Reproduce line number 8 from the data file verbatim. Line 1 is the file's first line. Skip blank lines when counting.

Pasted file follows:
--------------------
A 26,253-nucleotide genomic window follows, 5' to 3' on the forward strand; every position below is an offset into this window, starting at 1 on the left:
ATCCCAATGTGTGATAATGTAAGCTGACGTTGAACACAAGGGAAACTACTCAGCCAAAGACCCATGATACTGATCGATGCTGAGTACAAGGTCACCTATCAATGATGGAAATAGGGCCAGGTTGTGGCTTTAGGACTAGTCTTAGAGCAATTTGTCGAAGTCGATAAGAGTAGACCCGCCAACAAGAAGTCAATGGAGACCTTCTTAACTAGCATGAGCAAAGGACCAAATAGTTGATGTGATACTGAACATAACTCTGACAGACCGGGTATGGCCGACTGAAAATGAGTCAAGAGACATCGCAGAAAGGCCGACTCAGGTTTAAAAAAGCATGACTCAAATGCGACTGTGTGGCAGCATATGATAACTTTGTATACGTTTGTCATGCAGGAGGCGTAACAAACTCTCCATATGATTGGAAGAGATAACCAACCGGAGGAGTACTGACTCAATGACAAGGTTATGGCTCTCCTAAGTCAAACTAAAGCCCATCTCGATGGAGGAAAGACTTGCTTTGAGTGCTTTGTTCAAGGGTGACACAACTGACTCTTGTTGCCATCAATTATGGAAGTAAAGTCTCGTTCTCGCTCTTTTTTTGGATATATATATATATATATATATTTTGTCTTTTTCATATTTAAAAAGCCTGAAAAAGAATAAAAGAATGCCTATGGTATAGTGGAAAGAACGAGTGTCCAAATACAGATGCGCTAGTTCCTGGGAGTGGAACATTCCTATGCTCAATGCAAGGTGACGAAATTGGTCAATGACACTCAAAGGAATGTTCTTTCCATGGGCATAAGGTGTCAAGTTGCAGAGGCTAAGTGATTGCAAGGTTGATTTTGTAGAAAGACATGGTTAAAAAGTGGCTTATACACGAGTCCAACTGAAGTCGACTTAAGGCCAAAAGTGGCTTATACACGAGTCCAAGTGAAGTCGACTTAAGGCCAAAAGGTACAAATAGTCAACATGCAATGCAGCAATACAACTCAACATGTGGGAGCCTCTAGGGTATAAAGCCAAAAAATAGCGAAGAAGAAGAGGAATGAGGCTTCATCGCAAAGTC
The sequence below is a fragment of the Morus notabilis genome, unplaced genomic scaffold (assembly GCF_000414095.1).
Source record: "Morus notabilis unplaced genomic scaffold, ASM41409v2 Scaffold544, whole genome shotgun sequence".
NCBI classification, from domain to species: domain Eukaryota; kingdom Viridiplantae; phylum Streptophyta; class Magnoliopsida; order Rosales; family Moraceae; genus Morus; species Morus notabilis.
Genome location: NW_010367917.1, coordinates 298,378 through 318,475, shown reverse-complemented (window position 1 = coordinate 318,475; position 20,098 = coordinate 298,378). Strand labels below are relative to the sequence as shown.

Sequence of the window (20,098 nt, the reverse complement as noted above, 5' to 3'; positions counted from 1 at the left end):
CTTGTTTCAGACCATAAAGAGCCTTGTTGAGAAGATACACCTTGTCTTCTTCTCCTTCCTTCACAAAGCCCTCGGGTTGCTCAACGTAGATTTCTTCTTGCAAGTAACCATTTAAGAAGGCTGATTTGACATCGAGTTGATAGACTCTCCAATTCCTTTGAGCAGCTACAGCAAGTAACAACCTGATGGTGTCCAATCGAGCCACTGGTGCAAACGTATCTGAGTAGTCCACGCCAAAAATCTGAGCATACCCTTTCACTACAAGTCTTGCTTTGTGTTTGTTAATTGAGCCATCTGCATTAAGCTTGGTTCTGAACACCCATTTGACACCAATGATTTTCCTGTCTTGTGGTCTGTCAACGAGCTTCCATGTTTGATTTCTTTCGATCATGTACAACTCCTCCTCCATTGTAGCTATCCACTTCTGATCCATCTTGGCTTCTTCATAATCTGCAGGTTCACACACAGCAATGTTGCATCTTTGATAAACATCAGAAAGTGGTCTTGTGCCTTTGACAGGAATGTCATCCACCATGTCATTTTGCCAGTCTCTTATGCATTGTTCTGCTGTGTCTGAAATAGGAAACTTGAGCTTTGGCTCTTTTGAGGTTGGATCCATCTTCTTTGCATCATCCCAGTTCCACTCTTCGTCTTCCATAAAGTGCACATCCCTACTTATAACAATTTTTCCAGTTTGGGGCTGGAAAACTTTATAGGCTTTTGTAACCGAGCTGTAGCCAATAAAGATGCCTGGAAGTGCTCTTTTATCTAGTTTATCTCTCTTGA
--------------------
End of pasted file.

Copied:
CTTGTTTCAGACCATAAAGAGCCTTGTTGAGAAGATACACCTTGTCTTCTTCTCCTTCCTTCACAAAGCCCTCGGGTTGCTCAACGTAGATTTCTTCTTGCAAGTAACCATTTAAGAAGGCTGATTTGACATCGAGTTGATAGACTCTCCAATTCCTTTGAGCAGCTACAGCAAGTAACAACCTGATGGTGTCCAATCGAGCCACTGGTGCAAACGTATCTGAGTAGTCCACGCCAAAAATCTGAGCATACCCTTTCACTACAAGTCTTGCTTTGTGTTTGTTAATTGAGCCATCTGCATTAAGCTTGGTTCTGAACACCCATTTGACACCAATGATTTTCCTGTCTTGTGGTCTGTCAACGAGCTTCCATGTTTGATTTCTTTCGATCATGTACAACTCCTCCTCCATTGTAGCTATCCACTTCTGATCCATCTTGGCTTCTTCATAATCTGCAGGTTCACACACAGCAATGTTGCATCTTTGATAAACATCAGAAAGTGGTCTTGTGCCTTTGACAGGAATGTCATCCACCATGTCATTTTGCCAGTCTCTTATGCATTGTTCTGCTGTGTCTGAAATAGGAAACTTGAGCTTTGGCTCTTTTGAGGTTGGATCCATCTTCTTTGCATCATCCCAGTTCCACTCTTCGTCTTCCATAAAGTGCACATCCCTACTTATAACAATTTTTCCAGTTTGGGGCTGGAAAACTTTATAGGCTTTTGTAACCGAGCTGTAGCCAATAAAGATGCCTGGAAGTGCTCTTTTATCTAGTTTATCTCTCTTGA